I could say that project-based learning isn't for everyone, but in my biased opinion, it is for everyone. PBL is so wonderful precisely for that reason, especially when the experiences are entirely interest-led and self-directed. Student-directed PBL considers all learning styles, skill levels, needs, interests, backgrounds, home life situation, personal responsibilites outside of school and more. It looks at every individual child. It's a great form of differentiation for upper grade levels. Don't pawn it off just yet. We'll see you back here soon!
Again, I start a blog post with a reminder of how the world is changing. We are neck deep in a pandemic that doesn't seem to be getting better in any way; a very powerful racial justice movement is in place, and change feels hopeful and possible because of the tireless effort from the citizens - from the people.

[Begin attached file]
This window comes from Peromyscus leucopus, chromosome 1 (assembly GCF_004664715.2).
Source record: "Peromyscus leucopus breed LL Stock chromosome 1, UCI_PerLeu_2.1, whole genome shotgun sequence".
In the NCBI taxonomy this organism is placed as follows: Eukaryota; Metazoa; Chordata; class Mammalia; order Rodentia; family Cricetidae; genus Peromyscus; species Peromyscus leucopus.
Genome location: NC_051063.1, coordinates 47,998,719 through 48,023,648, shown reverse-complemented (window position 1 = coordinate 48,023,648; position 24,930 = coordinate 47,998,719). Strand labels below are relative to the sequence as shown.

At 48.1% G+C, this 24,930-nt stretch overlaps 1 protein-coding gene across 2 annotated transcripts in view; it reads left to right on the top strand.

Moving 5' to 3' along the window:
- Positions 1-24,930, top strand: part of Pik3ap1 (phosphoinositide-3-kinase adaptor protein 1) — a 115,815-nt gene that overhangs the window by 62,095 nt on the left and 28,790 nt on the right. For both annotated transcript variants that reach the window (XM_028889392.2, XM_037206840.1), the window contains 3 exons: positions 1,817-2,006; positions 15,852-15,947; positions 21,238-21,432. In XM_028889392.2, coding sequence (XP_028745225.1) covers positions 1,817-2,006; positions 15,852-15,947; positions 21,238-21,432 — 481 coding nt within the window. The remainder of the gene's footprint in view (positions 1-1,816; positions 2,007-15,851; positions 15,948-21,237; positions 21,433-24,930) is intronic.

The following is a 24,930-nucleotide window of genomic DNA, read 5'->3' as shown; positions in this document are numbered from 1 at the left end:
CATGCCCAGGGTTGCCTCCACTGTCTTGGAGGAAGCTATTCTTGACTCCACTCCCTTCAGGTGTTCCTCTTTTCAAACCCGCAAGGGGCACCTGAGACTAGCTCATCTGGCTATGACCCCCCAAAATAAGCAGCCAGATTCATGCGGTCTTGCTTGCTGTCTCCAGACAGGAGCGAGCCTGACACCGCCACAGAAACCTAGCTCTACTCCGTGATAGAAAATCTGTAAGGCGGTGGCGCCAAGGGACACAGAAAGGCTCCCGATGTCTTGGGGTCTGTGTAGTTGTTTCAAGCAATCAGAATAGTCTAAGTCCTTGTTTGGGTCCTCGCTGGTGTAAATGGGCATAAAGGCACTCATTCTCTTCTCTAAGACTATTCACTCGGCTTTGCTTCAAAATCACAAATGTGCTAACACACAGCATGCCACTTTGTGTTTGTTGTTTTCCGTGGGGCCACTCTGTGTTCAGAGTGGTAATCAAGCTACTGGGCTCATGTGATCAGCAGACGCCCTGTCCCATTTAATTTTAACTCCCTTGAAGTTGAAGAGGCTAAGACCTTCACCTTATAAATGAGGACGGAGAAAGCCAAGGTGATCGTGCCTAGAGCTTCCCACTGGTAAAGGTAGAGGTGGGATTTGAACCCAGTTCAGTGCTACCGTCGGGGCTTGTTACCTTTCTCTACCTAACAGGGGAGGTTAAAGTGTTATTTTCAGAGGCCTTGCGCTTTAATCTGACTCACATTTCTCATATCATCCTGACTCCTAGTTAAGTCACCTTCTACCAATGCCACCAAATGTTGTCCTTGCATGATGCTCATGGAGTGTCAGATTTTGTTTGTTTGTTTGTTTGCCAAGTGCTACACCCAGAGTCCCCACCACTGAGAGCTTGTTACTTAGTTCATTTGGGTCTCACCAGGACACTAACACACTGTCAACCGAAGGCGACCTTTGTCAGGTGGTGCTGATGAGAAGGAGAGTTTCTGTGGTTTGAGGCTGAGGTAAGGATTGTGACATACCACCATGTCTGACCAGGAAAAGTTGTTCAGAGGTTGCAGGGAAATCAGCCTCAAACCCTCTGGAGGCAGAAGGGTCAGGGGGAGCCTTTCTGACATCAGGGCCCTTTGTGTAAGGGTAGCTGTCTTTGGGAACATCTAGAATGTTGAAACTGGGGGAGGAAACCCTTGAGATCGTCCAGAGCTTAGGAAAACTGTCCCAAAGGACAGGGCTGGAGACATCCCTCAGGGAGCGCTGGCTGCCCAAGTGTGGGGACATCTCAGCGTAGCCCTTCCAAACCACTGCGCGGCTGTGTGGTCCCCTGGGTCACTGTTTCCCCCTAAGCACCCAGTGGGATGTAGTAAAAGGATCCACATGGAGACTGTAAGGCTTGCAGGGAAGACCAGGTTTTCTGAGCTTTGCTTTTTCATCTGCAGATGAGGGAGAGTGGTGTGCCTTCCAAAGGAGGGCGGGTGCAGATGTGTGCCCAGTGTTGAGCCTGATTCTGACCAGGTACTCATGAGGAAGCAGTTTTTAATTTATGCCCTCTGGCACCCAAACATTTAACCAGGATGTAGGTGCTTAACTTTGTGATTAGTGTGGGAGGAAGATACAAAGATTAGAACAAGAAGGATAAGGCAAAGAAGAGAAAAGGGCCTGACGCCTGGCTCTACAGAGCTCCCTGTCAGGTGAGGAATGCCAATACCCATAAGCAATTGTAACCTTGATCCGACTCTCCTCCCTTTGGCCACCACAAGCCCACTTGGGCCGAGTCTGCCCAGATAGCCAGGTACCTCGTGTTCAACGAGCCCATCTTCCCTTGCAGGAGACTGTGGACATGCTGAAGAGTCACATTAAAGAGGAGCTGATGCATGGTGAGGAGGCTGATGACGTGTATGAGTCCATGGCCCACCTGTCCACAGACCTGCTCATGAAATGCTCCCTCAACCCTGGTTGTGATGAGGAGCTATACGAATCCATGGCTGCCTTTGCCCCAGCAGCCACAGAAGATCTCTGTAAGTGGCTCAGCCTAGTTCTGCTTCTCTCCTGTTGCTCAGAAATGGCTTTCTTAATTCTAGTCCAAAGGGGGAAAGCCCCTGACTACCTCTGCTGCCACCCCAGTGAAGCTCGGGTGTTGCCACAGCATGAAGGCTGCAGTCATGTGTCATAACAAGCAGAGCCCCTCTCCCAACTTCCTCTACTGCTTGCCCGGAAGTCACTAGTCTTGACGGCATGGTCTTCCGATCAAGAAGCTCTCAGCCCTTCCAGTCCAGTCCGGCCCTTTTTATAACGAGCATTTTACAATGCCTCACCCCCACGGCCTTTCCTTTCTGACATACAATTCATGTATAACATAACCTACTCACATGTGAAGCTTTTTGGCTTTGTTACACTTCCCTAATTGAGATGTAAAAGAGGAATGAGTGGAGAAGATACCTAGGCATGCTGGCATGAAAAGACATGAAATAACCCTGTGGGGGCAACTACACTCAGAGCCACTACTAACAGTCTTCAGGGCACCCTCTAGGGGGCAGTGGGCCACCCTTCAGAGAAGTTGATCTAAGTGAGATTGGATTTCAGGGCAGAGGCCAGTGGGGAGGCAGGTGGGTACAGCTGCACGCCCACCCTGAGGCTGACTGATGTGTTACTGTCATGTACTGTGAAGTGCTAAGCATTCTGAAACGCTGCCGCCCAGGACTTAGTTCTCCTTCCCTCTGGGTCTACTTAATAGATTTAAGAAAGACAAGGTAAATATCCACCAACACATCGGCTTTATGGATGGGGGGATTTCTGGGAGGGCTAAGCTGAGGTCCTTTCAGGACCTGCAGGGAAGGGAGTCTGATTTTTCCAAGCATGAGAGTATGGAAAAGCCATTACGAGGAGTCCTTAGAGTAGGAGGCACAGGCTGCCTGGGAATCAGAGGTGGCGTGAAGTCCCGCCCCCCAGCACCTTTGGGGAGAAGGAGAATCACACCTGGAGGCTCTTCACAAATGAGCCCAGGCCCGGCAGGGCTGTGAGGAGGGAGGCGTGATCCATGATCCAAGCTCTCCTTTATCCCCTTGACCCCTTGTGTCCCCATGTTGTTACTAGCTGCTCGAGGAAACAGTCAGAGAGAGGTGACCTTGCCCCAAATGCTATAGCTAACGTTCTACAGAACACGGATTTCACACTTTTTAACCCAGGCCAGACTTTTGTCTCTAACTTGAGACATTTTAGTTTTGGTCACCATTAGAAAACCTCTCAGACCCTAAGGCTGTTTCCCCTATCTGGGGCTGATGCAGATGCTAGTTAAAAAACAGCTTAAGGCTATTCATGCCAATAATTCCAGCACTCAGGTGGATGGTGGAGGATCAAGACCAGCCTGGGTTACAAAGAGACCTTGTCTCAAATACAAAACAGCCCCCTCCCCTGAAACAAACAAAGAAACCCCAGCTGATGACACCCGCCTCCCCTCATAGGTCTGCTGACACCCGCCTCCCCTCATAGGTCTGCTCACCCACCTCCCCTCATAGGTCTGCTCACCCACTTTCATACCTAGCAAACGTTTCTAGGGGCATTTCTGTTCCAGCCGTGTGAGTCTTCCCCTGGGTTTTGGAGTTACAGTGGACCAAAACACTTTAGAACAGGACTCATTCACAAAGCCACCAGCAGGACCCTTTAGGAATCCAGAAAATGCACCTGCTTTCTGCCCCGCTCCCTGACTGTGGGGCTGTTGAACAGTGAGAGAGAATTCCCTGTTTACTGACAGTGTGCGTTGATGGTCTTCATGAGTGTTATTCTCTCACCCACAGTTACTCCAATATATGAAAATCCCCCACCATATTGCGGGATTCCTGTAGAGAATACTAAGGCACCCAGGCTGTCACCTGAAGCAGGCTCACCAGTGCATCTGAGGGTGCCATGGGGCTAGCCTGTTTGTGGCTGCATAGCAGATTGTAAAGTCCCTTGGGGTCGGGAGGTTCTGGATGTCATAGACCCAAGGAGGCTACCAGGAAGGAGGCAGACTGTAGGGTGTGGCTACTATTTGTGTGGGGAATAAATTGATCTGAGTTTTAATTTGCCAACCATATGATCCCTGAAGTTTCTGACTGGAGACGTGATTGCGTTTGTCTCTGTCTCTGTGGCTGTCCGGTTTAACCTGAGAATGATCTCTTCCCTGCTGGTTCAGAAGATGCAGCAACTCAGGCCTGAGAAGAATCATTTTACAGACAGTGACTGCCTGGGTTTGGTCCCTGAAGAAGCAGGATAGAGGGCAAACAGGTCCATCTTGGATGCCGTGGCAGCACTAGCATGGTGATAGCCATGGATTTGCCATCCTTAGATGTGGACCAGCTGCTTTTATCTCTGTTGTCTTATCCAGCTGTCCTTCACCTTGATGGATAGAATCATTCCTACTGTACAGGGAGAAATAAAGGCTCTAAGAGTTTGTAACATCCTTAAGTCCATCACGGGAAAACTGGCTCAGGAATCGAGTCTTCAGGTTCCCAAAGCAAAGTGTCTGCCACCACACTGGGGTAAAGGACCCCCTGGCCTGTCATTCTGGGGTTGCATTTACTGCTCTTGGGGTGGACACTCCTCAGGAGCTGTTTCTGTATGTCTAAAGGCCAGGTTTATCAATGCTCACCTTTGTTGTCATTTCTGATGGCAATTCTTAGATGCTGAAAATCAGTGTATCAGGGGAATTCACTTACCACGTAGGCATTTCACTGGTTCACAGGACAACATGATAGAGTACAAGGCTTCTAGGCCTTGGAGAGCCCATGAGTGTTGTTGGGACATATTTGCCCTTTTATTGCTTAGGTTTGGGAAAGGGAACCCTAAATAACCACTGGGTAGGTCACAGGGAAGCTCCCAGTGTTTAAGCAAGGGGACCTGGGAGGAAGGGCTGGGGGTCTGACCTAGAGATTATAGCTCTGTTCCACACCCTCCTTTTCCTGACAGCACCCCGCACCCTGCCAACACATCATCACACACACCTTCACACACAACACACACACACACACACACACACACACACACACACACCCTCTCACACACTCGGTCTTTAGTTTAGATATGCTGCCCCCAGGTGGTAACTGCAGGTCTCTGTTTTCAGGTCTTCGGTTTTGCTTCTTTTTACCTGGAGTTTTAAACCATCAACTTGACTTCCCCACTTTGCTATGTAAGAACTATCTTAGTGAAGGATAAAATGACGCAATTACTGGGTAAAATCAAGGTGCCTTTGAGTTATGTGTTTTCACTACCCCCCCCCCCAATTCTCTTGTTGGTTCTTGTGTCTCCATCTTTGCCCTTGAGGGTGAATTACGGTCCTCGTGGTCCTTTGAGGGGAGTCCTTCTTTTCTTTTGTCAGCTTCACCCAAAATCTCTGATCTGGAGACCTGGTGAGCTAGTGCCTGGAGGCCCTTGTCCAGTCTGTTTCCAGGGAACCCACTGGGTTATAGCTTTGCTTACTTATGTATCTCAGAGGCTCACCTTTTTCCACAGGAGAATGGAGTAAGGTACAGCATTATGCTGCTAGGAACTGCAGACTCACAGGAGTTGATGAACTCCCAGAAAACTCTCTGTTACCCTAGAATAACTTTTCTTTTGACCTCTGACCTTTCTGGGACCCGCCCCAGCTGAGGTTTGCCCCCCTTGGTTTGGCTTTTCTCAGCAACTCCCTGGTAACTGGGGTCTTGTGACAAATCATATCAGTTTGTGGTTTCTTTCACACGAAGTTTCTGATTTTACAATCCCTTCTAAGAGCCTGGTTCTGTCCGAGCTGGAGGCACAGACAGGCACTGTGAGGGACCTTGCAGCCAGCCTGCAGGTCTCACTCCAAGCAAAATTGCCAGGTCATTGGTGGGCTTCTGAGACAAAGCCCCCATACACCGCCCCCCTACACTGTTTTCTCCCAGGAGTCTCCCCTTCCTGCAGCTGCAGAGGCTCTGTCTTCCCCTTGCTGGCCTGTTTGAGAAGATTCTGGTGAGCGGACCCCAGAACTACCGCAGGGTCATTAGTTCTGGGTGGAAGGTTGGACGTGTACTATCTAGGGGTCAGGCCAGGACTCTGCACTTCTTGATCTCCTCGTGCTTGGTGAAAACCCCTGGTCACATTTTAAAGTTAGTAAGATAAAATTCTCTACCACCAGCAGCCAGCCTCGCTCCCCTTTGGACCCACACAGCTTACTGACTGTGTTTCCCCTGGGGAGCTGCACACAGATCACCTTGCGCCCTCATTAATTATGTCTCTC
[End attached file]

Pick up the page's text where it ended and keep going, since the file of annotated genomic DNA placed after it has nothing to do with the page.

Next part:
I have been so impressed by the actions of not only the people, but of young people. Kids, from kindergarten age to high school graduation, have the capacity to do so much good in the communities that they are a part of, whether that be on a grand scale or simply advocating for a crosswalk to get put in near a local playground.
When I was teaching high schoolers, I included community action projects in every facet of my teaching. A community action project is a form of project-based learning where students identify issues in the community, research the issues, brainstorm solutions, develop an action plan, and take action. Community action projects deepen learning AND build essential 21st-century skills by engaging students in the community and investing their time and energy into relevant community issues.